I can’t imagine anything less likely than me sitting down to watch a TV show about tidying up your house, but apparently some furor has been raised lately among those who enjoy such things. Everyone was loving tidy-up expert Marie Kondo, right up until she started telling people to get rid of her books. I think she’s the one who wants you to pick up your possessions and ask yourself if they “spark joy” before deciding whether to toss them or not. I don’t know how anybody has a blender or a toaster left after applying that method, but I can see the problem when it comes to book-lovers and book-hoarders. For us, it’s not just that an individual book sparks joy. Joy is sparked by the mere fact of living in a house that has a lot of well-stocked bookshelves in it. It’s about quality, but it’s also about quantity.
However, I have been, for the last two years, applying a kind of organizational mentality to my book collection. It’s a work in progress, and I’m not there yet, but the contents of my many, many bookshelves are going through some re-evaluation and in many cases replacement.
First, for context, here’s a video I made three years ago when it was briefly trendy for BookTubers to make video tours of their bookshelves. I share this (feel free to zip through it on fast-forward) to give you an idea of just how messy, random and oddly-stocked my shelves are).
Some of my bookshelves are still as messy and random as they were in that video, but others, particularly the highly visible ones in my living room have, as you can see in the picture at the top of this blog, undergone a change. I haven’t been following the Marie Kondo method; I’ve been following the Gloria Pritchett method, as inspired by Sophia Vergara’s character in Modern Family and explained in this blog post I wrote a year and a half ago. “Why isn’t all your underwear good?” is my guiding principle now for a lot of things besides underwear, and I someday hope to get to the point where all my books are “good” — that is, I’m only giving shelf space to books I actually want to have in the house.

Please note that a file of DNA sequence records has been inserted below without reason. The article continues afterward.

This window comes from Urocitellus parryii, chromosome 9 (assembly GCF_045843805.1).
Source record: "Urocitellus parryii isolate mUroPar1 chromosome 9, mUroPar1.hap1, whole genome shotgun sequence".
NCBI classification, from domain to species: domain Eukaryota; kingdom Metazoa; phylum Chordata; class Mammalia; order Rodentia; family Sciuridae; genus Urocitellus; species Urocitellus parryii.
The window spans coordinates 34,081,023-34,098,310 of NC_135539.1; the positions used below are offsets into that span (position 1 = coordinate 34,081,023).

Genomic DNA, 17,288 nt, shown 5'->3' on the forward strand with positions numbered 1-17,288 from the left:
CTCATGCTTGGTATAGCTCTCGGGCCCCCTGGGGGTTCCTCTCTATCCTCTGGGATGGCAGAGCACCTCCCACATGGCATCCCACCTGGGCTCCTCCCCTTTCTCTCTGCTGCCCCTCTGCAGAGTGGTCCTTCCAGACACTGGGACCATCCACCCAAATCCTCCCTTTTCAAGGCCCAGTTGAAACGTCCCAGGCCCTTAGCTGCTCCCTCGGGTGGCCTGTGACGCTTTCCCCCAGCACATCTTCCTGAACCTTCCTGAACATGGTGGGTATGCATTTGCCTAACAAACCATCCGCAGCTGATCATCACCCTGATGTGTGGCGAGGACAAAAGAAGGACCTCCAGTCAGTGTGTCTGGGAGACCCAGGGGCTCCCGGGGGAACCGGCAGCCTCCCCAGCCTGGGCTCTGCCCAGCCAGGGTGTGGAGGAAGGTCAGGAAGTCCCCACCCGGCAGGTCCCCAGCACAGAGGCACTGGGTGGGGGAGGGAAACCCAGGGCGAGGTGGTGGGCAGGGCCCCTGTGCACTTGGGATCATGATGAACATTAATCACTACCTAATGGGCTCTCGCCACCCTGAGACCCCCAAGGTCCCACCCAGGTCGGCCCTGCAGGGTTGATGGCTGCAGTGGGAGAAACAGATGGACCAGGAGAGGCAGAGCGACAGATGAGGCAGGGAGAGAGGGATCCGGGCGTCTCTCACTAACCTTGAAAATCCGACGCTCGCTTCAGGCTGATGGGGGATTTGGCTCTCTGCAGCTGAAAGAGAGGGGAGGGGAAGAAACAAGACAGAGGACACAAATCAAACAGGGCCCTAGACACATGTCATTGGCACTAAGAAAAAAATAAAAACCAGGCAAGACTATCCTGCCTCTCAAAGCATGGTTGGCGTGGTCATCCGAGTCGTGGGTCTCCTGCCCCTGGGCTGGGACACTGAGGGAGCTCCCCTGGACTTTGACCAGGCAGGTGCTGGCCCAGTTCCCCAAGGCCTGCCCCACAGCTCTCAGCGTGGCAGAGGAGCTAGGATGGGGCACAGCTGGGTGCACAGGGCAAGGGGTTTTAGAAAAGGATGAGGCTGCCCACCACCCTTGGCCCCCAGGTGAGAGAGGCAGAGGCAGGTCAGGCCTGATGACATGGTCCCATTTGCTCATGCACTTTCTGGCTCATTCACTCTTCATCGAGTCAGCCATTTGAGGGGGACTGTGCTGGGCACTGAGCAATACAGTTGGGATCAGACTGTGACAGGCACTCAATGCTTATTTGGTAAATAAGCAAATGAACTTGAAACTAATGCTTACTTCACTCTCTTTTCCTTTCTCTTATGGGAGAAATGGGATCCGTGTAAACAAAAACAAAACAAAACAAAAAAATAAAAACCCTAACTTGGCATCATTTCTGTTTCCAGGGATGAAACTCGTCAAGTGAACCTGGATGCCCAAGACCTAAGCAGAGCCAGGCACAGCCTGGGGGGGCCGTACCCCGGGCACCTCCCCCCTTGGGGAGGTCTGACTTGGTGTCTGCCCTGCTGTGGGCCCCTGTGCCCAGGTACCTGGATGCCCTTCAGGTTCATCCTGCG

One of the ongoing issues with my bookshelves is that book series, or just sets of individual books by an author I loved, came into my house in haphazard ways. Take, for example, one of the greatest series of all time: Dorothy Sayers’ Lord Peter Wimsey mysteries, some of my favourite books ever. I had the well-worn mass-market paperback of Gaudy Night I mentioned in the video above, that I had probably owned for 25 years and read nearly 25 times. I had copies of three or four other books of hers, all different editions, mostly mass-market paperbacks. Then a bunch of books from the series were missing because I’d original read them as library books and reread them as e-books, so I owned no copies at all.
It was the discovery of a new release of attractive trade-paperback editions of these books (trade paperback being my favourite format for books: mass-market paperbacks feel cheap and flimsy in my hands and hardcovers too heavy and clunky) that sparked a little joy in me and made me think: why don’t I finally get a complete, matching set of all these books? And behold, over the process of a year or so, acquiring them as they came out and as I could afford them, I have them.
Not all of the books in my new collections were new or expensive: I’ve bought the Dorothy Dunnett Lymond & Niccolo books in well-cared for secondhand copies, but again, I’ve made sure they’re all the same edition and match well together, so they’re a pleasure to look at on the shelf as well as reread. Although I still do most of my new reading on the e-reader, my goal is eventually to own a houseful of books that I have loved and chosen, not just a houseful of books that randomly wandered in here for some reason and are taking up space whether I’ve read and loved them or not.
So that’s my little bit of life-changing magic. What do you think about owning, buying, and organizing books? Have you made a conscious attempt to curate your collection? I’d really love to know what other book-lovers think about this.